Tinnitus tends to get worse at night for the majority of the millions of individuals in the US that suffer with it. But what’s the reason for this? The ringing or buzzing in one or both ears isn’t an actual noise but a complication of a medical issue like hearing loss, either permanent or temporary. Of course, knowing what it is will not explain why you have this buzzing, ringing, or whooshing noise more often during the night.
The real reason is pretty straightforward. But first, we need to learn a little more about this all-too-common condition.
What is tinnitus?
To say tinnitus isn’t a real sound just adds to the confusion, but, for most individuals, that is true. It’s a sound no one else is able to hear. Your partner sleeping next to you in bed can’t hear it even though it sounds like a maelstrom to you.
Tinnitus by itself isn’t a disease or disorder, but a sign that something else is happening. It is typically linked to significant hearing loss. Tinnitus is frequently the first indication that hearing loss is setting in. Hearing loss tends to be gradual, so they don’t notice it until that ringing or buzzing starts. Your hearing is changing if you begin to hear these noises, and they’re alerting you of those changes.
What causes tinnitus?
Tinnitus is one of medical science’s biggest conundrums and doctors don’t have a strong understanding of why it occurs. It could be a symptom of inner ear damage or numerous other possible medical issues. There are very small hair cells inside of your ears that move in response to sound. Tinnitus often means there is damage to those hair cells, enough to keep them from sending electrical messages to the brain. Your brain translates these electrical signals into recognizable sounds.
The absence of sound is the base of the current hypothesis. Your brain will begin to fill in for signals that it’s not getting because of hearing loss. It attempts to compensate for input that it’s not getting.
That would explain some things when it comes to tinnitus. Why it can be a result of so many medical conditions, like age-related hearing loss, high blood pressure, and concussions, to begin with. It also tells you something about why the ringing gets worse at night for some individuals.
Why does tinnitus get louder at night?
Unless you are significantly deaf, your ear receives some sounds during the day whether you realize it or not. It hears really faintly the music or the TV playing somewhere close by. But during the night, when you’re trying to sleep, it gets very quiet.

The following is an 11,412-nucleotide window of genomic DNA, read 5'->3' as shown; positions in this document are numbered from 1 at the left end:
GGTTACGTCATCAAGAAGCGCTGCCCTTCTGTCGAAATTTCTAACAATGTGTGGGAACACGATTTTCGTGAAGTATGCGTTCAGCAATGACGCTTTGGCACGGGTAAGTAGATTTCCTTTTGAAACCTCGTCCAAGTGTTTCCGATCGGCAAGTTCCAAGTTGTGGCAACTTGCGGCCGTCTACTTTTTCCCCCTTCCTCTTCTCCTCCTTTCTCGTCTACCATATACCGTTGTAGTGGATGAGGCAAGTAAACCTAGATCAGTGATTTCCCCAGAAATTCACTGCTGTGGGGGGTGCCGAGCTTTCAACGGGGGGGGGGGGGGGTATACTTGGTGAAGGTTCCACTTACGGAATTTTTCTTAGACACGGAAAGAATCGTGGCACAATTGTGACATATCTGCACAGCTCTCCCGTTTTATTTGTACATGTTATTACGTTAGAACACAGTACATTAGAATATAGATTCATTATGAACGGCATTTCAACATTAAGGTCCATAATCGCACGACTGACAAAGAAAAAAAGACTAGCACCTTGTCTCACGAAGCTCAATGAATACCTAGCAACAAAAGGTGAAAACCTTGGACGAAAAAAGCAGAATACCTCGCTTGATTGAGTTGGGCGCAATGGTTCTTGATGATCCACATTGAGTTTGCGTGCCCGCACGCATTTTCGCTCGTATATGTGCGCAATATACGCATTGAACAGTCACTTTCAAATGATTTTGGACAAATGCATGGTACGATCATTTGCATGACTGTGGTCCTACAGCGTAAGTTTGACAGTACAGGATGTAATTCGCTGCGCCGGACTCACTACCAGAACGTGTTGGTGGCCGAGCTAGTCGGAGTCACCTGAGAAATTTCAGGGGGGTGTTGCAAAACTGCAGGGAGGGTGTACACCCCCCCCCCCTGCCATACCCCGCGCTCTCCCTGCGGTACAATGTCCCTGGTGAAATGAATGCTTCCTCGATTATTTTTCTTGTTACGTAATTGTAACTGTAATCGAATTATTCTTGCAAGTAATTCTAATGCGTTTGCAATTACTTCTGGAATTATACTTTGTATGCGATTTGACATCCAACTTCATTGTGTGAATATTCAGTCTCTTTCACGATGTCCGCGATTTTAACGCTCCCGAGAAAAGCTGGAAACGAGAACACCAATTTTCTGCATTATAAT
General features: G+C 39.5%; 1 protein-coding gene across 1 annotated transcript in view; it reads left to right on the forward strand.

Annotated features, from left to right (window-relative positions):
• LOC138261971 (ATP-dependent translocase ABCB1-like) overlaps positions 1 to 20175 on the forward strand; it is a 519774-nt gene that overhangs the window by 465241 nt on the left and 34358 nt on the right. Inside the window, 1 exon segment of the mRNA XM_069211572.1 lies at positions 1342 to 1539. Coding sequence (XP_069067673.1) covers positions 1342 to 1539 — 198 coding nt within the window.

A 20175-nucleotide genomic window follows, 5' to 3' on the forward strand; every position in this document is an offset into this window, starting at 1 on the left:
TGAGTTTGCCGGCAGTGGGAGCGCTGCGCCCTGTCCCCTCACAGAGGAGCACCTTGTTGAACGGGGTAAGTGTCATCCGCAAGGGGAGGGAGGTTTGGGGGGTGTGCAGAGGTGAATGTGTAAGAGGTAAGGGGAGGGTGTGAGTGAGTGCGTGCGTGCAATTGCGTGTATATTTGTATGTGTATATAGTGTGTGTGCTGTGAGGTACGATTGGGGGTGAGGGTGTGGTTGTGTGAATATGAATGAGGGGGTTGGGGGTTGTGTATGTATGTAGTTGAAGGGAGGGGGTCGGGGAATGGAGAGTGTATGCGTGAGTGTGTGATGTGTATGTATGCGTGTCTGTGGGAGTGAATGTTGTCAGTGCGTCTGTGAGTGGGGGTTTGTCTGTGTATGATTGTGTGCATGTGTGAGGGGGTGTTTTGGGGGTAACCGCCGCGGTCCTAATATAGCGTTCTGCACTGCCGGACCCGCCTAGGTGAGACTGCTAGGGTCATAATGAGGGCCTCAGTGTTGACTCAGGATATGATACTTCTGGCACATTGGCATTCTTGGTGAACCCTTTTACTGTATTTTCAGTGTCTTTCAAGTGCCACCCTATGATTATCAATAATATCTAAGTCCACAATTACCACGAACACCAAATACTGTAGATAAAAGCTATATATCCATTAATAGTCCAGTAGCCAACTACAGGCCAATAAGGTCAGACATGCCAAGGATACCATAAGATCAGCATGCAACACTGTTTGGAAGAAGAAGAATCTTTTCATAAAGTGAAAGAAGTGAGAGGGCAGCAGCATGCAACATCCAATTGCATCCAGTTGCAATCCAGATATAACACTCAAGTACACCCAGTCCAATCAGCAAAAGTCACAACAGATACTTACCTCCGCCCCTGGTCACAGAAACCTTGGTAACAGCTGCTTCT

Suddenly, all the sound fades away and the level of confusion in the brain increases in response. It only knows one response when faced with complete silence – create noise even if it isn’t real. Hallucinations, including phantom sounds, are frequently the result of sensory deprivation as the brain tries to create input where there isn’t any.
In other words, your tinnitus may get worse at night because it’s so quiet. Creating sound might be the solution for those who can’t sleep due to that annoying ringing in the ear.
Generating noise at night
For some people suffering from tinnitus, all they need is a fan running in the background. Just the sound of the motor is enough to quiet the ringing.
But you can also buy devices that are exclusively made to reduce tinnitus sounds. Environmental sounds, like ocean waves or rain, are produced by these “white noise machines”. The soft sound calms the tinnitus but isn’t distracting enough to keep you awake like keeping the TV on may do. Alternatively, you could go with an app that plays calming sounds from your smartphone.
What else can worsen tinnitus symptoms?
Your tinnitus symptoms can be worsened by other things besides lack of sound. Too much alcohol before bed can lead to more severe tinnitus symptoms. Other things, like high blood pressure and stress can also contribute to your symptoms. If introducing sound into your nighttime program doesn’t help or you feel dizzy when the ringing is present, it’s time to find out about treatment solutions by making an appointment with us today.